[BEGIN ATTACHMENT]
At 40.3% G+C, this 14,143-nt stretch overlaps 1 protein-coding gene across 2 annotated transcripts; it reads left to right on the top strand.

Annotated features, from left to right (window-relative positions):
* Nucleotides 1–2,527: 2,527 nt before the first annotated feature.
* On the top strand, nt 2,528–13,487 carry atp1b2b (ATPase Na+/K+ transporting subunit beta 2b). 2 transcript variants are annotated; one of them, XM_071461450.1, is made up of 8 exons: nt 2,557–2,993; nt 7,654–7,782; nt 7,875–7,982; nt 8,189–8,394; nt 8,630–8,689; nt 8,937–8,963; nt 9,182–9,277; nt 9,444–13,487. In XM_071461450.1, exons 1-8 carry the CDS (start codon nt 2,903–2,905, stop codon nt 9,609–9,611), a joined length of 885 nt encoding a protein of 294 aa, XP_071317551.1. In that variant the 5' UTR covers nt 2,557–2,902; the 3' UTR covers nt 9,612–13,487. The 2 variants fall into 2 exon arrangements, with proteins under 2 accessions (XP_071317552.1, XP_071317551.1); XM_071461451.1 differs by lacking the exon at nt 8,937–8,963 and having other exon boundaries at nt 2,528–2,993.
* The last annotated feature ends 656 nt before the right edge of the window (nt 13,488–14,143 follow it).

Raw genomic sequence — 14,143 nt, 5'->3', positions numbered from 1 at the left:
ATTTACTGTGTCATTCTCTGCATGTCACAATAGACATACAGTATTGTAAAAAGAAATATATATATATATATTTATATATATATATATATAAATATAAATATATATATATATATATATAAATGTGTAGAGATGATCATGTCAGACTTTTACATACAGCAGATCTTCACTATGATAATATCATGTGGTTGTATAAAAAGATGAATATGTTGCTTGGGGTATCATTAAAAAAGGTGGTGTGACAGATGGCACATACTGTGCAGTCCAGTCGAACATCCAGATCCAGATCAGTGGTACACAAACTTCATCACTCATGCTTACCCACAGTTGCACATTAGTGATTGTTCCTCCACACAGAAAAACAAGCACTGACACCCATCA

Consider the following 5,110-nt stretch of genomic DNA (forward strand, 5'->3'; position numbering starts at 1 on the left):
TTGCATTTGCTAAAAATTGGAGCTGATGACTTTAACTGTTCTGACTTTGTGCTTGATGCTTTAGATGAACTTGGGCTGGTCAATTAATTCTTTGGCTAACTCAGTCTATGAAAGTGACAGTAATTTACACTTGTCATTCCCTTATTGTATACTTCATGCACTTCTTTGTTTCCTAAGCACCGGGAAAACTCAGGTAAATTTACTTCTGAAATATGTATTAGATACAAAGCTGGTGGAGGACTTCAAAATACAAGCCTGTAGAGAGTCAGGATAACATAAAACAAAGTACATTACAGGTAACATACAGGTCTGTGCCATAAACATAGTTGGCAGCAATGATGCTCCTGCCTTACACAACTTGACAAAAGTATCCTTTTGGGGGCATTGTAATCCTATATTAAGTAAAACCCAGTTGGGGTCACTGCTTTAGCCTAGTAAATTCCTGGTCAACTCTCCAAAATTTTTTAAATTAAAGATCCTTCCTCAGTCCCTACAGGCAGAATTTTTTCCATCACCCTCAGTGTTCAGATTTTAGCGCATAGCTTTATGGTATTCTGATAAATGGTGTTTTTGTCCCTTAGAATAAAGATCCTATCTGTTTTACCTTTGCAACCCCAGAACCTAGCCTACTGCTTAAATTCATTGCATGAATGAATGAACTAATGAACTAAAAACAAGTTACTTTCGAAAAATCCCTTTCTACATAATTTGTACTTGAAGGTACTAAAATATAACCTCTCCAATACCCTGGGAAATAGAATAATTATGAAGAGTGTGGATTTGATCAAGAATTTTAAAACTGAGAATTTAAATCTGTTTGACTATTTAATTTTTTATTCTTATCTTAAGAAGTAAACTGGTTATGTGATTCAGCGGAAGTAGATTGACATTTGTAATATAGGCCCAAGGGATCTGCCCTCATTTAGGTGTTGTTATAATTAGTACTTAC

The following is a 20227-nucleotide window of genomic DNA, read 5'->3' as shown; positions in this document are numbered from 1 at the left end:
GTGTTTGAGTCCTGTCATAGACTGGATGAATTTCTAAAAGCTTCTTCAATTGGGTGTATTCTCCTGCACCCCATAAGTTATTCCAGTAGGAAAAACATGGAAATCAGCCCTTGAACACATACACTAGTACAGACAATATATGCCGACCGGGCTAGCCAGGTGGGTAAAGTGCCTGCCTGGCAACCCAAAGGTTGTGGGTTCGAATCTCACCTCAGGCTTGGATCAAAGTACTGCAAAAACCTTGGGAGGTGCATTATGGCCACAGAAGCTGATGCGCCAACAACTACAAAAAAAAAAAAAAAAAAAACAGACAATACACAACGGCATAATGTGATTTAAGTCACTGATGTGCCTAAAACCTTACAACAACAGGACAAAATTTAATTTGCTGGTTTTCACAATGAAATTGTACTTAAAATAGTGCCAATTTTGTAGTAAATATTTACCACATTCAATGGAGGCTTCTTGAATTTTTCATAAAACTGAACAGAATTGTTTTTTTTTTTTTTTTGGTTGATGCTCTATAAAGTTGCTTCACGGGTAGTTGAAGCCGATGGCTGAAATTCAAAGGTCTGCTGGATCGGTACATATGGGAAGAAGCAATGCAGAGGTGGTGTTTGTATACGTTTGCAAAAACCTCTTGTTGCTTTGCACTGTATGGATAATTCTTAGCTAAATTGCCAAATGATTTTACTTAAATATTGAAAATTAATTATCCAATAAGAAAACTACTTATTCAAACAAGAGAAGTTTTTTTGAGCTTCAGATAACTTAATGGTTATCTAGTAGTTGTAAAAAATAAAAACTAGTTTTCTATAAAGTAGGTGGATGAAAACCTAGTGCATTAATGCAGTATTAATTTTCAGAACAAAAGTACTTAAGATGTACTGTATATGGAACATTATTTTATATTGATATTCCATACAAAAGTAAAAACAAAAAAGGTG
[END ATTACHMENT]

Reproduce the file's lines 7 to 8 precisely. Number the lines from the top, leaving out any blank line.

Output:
ATTTACTGTGTCATTCTCTGCATGTCACAATAGACATACAGTATTGTAAAAAGAAATATATATATATATATTTATATATATATATATATAAATATAAATATATATATATATATATATAAATGTGTAGAGATGATCATGTCAGACTTTTACATACAGCAGATCTTCACTATGATAATATCATGTGGTTGTATAAAAAGATGAATATGTTGCTTGGGGTATCATTAAAAAAGGTGGTGTGACAGATGGCACATACTGTGCAGTCCAGTCGAACATCCAGATCCAGATCAGTGGTACACAAACTTCATCACTCATGCTTACCCACAGTTGCACATTAGTGATTGTTCCTCCACACAGAAAAACAAGCACTGACACCCATCA

Consider the following 5,110-nt stretch of genomic DNA (forward strand, 5'->3'; position numbering starts at 1 on the left):